SocGen Ordered to Return $150 Million of Allen Stanford Ponzi Cash
(Bloomberg) -- Societe Generale SA was reprimanded by a Swiss court and ordered to give up $150 million deposited by convicted fraudster Allen Stanford that it had fought for nearly a decade to keep.
The court ruled that Societe Generale failed to do proper due diligence before accepting Stanford’s money. The bank’s Swiss unit had argued that it had acted in good faith and that it had a valid claim to the assets, partly based on a loan to the businessman.
The lender “had to presume that the funds were criminal and should have at least been more careful in view of the clues of money laundering, which it did not do,” a trio of appeals court judges said in an Oct. 16 decision that was released Friday.
The Swiss decision marks an important victory in the Stanford liquidators’ battle to recover money the businessman stashed abroad. The $150 million represents close to half of the $330 million that Stanford was found to have hidden in 29 foreign bank accounts.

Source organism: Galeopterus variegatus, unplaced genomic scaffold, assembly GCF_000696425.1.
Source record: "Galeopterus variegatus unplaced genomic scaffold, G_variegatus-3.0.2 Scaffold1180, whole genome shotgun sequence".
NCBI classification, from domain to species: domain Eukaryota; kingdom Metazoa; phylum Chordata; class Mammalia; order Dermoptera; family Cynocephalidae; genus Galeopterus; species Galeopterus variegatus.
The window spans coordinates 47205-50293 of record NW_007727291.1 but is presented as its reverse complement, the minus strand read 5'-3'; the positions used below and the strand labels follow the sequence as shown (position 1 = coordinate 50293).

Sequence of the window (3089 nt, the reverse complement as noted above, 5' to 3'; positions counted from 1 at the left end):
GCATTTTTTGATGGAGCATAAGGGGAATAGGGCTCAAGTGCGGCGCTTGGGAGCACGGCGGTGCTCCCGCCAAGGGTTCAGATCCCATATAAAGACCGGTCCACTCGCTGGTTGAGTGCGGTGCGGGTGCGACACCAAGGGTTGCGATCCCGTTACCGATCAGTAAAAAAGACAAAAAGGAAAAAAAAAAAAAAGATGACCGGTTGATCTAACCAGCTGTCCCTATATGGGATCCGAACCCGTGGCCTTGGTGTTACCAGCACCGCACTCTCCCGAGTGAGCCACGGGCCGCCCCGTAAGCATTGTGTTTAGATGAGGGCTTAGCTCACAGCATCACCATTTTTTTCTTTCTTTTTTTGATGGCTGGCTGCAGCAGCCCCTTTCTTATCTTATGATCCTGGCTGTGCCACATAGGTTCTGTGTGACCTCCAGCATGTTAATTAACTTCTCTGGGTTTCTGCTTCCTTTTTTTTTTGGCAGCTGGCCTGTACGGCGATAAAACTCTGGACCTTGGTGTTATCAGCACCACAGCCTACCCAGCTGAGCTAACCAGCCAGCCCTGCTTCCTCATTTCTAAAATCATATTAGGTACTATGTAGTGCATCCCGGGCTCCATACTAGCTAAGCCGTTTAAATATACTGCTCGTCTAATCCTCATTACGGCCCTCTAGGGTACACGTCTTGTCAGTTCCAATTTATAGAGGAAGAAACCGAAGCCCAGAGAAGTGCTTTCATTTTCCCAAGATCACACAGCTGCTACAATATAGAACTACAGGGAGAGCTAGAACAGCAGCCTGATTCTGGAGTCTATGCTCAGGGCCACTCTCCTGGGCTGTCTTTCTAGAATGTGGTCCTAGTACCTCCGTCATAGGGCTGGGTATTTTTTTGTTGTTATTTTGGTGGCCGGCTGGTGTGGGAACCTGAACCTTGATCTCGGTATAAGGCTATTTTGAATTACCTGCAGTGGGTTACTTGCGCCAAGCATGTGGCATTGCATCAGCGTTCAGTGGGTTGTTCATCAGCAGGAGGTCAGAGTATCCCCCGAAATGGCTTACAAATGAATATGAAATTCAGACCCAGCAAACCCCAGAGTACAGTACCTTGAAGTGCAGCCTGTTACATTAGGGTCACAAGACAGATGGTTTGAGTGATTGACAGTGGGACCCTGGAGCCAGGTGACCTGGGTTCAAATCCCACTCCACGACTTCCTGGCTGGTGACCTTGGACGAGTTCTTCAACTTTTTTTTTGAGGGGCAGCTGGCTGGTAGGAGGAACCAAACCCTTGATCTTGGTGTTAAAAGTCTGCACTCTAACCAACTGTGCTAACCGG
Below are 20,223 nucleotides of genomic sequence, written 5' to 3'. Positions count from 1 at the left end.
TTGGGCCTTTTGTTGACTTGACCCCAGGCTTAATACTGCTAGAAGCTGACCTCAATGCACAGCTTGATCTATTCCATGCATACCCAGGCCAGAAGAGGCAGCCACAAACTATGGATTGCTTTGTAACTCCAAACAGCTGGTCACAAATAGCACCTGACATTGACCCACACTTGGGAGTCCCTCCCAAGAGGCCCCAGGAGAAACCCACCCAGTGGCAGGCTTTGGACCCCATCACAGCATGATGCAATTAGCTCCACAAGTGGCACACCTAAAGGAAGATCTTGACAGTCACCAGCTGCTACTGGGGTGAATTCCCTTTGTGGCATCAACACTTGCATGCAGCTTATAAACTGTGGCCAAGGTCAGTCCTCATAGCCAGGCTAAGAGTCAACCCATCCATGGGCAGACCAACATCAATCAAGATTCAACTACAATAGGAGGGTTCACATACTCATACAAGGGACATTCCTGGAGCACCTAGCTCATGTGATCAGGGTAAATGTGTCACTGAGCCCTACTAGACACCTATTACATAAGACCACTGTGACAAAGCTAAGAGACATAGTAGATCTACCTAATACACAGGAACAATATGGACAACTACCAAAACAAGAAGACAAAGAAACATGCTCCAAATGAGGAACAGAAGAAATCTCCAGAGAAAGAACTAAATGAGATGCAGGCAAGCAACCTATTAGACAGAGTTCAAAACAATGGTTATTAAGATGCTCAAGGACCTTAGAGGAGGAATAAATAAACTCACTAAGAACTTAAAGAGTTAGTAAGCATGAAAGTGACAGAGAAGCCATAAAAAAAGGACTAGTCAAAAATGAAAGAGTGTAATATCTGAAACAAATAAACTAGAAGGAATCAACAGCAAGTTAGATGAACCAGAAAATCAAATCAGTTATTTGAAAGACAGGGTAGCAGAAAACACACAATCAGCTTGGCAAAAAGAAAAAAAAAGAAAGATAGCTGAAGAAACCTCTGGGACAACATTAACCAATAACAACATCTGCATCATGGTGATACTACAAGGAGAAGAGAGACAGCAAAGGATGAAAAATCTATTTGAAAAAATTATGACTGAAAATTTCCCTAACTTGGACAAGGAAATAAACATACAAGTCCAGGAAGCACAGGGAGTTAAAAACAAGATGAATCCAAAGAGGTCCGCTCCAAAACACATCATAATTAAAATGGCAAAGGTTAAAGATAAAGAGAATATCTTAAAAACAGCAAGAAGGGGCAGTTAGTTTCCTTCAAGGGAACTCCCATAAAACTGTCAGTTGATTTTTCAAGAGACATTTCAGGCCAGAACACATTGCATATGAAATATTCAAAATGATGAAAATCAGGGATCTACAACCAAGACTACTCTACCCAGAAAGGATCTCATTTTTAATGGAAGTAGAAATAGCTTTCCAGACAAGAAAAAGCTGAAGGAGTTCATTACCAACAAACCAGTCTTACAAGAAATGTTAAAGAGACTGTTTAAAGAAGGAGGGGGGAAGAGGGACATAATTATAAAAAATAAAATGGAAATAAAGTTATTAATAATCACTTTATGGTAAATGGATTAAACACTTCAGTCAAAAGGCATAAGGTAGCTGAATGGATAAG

Stanford, an Antiguan-American businessman was convicted in 2012 and sentenced to 110 years in prison for running a two decade-long fraud scheme and misappropriating $7 billion to finance his life of luxury in the Caribbean.
The lawyer representing the bank and Societe Generale’s Swiss spokesman both declined to comment on the decision.
Though the bank’s name was redacted from the decision, as is common in Swiss court rulings, the liquidators have said the case revolves around the Paris-based bank.
Read more: Last Stanford Bank Conspirator Pleads Guilty in $7 Billion Ponzi
Grant Thornton, the firm leading the recovery effort, said in a statement that SocGen didn’t appeal the decision within the required time limit, paving the way for the money to be returned to creditors.
“This process has taken 10 years and so we’re delighted this will finally allow for these funds to be returned to the victims,” said Mark McDonald, managing director of Grant Thornton in the British Virgin Islands.
Still, the liquidators in the U.S. and Antigua have a ways to go. By McDonald’s reckoning, they have secured around 10% of the $5 billion in outstanding claims they are seeking.
“It’s too early to mark the scorecard yet and we continue to pursue what will hopefully be significant recoveries,” he said.
By comparison, the Madoff Victim Fund has recovered the equivalent of nearly 74% of claimed losses from 38,000 clients of Bernie Madoff, who’s serving a 150-year sentence in North Carolina after pleading guilty to fraud in early 2009.
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